Knowing when to put your line in the water can lead to a great catch
Larry Ellis, fishing columnist /
Fishing report for
Last week, high winds put a temporary damper on the ocean Chinook salmon fishing out of the Port of Brookings Harbor, but there were still a handful of Chinook a day meeting the sharpened end of a fillet knife.
Fishermen who had the best luck were crossing the bar at first legal light and getting a few hours of trolling in before whitecaps forced them back into port. The good news is that the salmon have been within a mile or so from shore, so anglers have not had to travel far to get their hookups.
Isolated pockets of 52-degree water were found close to shore, and the anglers who found these patches of warm water stood the best chance getting a hookup and putting a king in the box.
Many anglers were able to latch into some hefty kings just a tad under 20 pounds with the majority of fish being in the 15-pound class. Practically all of the salmon were caught near the Whistle Buoy.
According to Eric Schindler, Ocean Salmon Project Leader for ODFW, the 14- to 15-pound Chinook could be 3-year olds from the Sacramento, with a 50-50 chance at being a Snake River fish heading back to the Columbia.
Schindler also says that the 15 pounders are not likely 3-year-old Klamath River fish, since the 3s from the Klamath tend to be a little bit lighter, in the 10- to 12-pound class. We're talking about ocean-caught Chinook. The actual Klamath River saw some action of its own last week.
The Klamath River has finally started settling into ideal water flows at approximately 10,800 cfs in the lower river. With these ideal water conditions, anglers have been puttin' the hurtin' on springers that are headed for Klamath River tributaries. The action is expected to keep getting better this week, with many anglers sensing that the springer run has been later than usual.
"They're finally coming in," says Jack Hanson of Jack's Guide Service in Brookings. "All of a sudden I started getting all kinds of bookings. I've got overnight trips back-to-back-to-back."
Catching Klamath River springers involves anchoring up from a sled, much the same as springer fishing on the Rogue River.
The ideal rig for Klamath River springers is a spinner. Anglers use a spreader bar with between 2 1/2 ounces and 4 ounces of weight. On the end of the spreader bar is a 4 1/2-foot leader with a spinner tied on the end.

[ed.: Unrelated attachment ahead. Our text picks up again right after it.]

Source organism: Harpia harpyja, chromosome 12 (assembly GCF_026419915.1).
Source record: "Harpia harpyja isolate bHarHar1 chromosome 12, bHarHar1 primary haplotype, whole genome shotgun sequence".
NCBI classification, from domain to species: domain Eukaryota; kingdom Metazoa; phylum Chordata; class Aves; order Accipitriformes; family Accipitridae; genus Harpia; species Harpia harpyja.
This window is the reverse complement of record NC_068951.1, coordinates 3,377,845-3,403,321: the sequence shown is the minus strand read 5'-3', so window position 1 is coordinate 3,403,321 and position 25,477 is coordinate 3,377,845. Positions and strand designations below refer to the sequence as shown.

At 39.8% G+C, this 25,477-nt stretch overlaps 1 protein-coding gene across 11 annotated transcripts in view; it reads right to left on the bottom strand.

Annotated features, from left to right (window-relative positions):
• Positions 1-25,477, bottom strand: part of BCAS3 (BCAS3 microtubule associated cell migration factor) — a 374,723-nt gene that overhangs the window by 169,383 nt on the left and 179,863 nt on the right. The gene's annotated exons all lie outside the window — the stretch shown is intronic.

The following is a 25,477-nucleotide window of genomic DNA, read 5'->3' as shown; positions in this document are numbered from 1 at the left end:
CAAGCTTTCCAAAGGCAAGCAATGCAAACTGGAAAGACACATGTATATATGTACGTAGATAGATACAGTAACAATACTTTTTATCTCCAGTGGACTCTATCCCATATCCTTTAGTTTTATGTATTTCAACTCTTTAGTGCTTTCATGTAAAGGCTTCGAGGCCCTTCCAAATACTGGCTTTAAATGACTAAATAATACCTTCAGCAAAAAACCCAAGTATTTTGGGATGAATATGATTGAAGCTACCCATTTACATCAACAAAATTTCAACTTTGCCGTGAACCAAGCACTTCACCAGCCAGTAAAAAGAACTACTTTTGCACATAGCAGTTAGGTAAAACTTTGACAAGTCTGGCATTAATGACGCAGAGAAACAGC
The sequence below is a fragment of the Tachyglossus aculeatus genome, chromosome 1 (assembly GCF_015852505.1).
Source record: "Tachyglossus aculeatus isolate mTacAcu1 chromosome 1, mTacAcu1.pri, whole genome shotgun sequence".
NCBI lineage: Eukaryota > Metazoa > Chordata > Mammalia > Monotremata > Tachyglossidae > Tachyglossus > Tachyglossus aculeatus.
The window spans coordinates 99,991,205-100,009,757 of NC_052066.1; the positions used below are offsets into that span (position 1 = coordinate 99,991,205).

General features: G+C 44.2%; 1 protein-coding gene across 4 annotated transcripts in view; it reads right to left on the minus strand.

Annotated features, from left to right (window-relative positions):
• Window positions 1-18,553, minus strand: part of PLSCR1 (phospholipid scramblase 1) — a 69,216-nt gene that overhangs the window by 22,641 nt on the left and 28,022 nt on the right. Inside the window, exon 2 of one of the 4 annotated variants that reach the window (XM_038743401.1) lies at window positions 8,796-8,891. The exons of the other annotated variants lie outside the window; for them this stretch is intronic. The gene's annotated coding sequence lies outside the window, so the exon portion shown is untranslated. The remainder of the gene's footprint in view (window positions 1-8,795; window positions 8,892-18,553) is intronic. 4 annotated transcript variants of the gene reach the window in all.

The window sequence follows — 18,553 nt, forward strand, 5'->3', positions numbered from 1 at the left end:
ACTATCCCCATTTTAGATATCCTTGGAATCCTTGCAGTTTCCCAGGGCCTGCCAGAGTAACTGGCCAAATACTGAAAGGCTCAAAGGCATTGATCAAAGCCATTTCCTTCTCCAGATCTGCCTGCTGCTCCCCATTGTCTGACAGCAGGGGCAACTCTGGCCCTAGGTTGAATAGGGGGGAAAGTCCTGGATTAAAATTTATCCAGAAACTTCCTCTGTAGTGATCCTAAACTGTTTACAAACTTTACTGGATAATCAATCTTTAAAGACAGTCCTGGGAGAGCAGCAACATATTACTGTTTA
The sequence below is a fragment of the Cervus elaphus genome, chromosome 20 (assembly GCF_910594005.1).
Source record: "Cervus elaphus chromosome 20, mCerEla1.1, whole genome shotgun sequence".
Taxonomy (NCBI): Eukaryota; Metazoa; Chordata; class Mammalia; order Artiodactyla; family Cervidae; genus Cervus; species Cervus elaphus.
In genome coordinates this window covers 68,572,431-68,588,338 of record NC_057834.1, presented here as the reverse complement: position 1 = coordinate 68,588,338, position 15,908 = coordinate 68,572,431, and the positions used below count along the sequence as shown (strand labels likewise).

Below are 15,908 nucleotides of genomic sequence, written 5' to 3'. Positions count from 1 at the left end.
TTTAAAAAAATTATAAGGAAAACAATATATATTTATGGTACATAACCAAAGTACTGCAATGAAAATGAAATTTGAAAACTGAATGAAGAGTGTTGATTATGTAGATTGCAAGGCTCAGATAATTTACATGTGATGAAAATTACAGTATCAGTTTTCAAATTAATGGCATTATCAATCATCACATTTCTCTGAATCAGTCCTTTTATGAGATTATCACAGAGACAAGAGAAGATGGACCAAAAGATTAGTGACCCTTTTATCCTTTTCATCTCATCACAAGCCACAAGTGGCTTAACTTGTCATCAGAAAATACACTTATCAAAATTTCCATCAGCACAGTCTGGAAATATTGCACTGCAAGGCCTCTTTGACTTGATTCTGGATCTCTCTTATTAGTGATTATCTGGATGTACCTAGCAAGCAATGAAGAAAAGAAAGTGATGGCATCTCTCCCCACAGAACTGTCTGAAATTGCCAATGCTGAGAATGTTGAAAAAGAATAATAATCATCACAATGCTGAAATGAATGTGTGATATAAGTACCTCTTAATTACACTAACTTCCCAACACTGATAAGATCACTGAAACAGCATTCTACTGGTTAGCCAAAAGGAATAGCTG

After letting your rig out approximately 40 feet, you put your rod in a rod holder and wait for a spring king to hammer your spinner on its way up to the spawning grounds.
Don't forget to pinch the barbs shut on your treble hooks, since barbless hooks are required on the Klamath River.
Rogue springer action lit up a bit last week, but according to Jim Carey from the Rogue Outdoor Store in Gold Beach, the springer run is nearing its end.
Since there is generally a two-week lull before the fall kings start making their way into the Rogue estuary, this is a good time to start tying up your spinnerbait rigs and getting all your gear prepared for the large fall Chinook run that is expected to hit the Rogue within the next few weeks.
"The fall Chinook run usually kicks off for us in the bay right around the Fourth of July weekend, where we'll get around 7 boats starting to troll the bay," says Carey. "And of course the ODFW prediction is for an almost twofold record."
Next week I will be featuring how to tie your own spinnerbait rigs.
Meanwhile, with gale-force winds keeping boaters at bay and unable to cross the bar, surf fishermen have been doing quite well catching limits or near-limits of redtail surfperch at local Gold Beach beaches.
"Surfperch has still been strong for us," adds Carey. "I've seen more traffic from surfperch than I have for spring Chinook."
This is an incoming tide fishery, so you'll need to get a tide book. Surfperch bite the best on an incoming tide, with the best action usually being two hours before high tide.
Redtails are the kings of the surfperch, with fish over 3 pounds not being uncommon. I am also of the opinion that they are the best-tasting and firmest-meated of all the surfperch, with barred surfperch running a close second. But you won't catch barred surfperch this far up the coast as they are a southern California staple. However, the two surfperch practically look identical, except for the fact that redtails having their telltale rich tinges of pink or red on the ends of their fins.
Redtails, also called pinkfin, can be found in several locations. One good spot is near the Gold Beach south jetty, just in the corner where the ocean meets the jetty.
Another great spot is called Kissing Rock, which is at the mouth of Hunter Creek.
Another great area is at the Nesika Beach Wayside just north of Gold Beach. This area is well worth the drive. Just park at the Wayside and walk down a trail leading to the beach. From here you will want to walk down the beach and look for sloping beaches containing irregular-looking sand formations.
What you see on the beach is often indicative of what the sand looks like in the water. So a sloping beach would usually mean that the slope continues into the water. If there are irregularities on the beach, most likely there will be underwater troughs that mimic these irregularities as well.
Another great spot to fish is the Gold Beach South Jetty Spit.
Rig up by using a pyramid sinker ranging from 3 to 6 ounces. The stronger the current is, the heavier your sinker needs to be. You want your sinker to stay where you cast it.
Above the sinker tie two dropper loops spaced 18 inches equidistant from each other. Within these dropper loops, insert the loop of a number 6 snelled hook.
No matter where you go, small pieces of raw shrimp always works well for redtails. Berkley Gulp! 2-inch Camo Sand Worms are also popular baits.